Most of the proletariat knows it already; and they can already feel the sneers rising to their lips, directed against the capitalists. Busy yourselves now, hurry up there my good man, perfect your machines and make as many of them as you want: they will be your fortune, you will accumulate an immense capital; you will torture us, even wipe us out, but not for long. Your biggest task will not be for your own good — it will be for ours. You are preparing the terrain for our revolution wonderfully; you have even begun to build it for some time now. Bon appetit — eat and devour until you are sated; because when you have eaten everything, it will be our turn to eat you. So, fatten yourselves up, you will be all the tastier for it. And how hungry we are! What is the problem? It is inhuman to devour one’s own father? But you, too, ate yours — now it is your turn: Destiny!

Prepare the house fittingly, otherwise we cannot enter it. We are destined by fate to live in peace and fraternal concord as much as you have lived in war. Only you can bequeath your goods, as you control them fully, in such a way that can only help the community of fine brothers that we promise to be after you are truly dead!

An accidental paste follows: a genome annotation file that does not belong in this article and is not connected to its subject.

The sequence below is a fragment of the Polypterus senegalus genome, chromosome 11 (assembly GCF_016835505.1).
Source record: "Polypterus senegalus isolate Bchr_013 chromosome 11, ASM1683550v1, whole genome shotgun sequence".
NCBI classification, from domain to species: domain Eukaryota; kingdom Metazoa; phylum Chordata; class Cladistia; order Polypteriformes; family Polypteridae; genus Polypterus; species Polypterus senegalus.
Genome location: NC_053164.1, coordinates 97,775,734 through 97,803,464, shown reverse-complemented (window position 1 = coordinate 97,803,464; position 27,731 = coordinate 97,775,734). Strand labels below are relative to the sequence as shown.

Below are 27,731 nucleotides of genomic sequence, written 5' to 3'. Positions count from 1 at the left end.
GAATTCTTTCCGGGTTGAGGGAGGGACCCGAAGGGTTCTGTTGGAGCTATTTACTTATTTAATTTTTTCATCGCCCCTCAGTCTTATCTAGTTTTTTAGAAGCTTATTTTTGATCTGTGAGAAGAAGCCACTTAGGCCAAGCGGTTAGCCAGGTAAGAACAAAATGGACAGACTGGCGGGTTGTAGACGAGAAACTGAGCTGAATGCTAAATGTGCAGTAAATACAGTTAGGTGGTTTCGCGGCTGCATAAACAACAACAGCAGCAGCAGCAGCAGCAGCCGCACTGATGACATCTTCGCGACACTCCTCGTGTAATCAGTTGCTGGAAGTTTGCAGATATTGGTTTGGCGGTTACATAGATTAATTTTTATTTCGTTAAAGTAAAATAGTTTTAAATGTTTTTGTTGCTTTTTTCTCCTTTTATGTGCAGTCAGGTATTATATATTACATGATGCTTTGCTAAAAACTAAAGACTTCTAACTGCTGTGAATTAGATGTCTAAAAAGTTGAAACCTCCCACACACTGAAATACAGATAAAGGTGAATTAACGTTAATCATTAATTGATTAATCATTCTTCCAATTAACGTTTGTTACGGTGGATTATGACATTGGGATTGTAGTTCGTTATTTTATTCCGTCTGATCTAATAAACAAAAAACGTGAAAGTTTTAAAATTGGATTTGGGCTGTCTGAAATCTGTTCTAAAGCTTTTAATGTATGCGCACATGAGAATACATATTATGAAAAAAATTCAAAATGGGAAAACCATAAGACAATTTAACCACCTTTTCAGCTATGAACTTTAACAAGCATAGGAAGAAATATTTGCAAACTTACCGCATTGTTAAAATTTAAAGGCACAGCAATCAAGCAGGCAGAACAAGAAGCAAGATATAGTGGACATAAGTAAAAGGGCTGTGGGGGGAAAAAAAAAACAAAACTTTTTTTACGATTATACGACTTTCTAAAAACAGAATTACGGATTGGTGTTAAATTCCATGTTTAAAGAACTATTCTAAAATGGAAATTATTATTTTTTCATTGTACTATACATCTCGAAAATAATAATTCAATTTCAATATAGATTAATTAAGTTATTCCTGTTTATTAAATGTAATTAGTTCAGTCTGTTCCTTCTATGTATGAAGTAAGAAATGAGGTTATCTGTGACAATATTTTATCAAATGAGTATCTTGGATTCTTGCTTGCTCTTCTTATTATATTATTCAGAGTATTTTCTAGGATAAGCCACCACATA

And although we are quite impatient to succeed you, we will in way press you to hurry; there beside you lies the “thirst for interests” that inexorably drives you along the same path that we would have you travel. We do not even need to hide our feelings and calculations for the future from you, because we know that it is no longer possible for you to turn around or even stop.

You are fatally condemned to go on developing your industrial mechanism and all the means of modern production, which increasingly takes on the nature of the community it will logically have to be tomorrow, characteristic, too, of consumption. You are condemned before you die to cooperate in the realization of the first part of our programme: production in common. Consumption in common — that is to say the second part — will be our concern and you can rest assured that it will come about once you no longer exist. For all that you are our enemy, paternal instinct leads you to arrange your interests in such a way that our inheritance will be achieved with the least disorder possible: thus we will be able to listen serenely to the last voice that sings: bourgeois spirit, out from this world!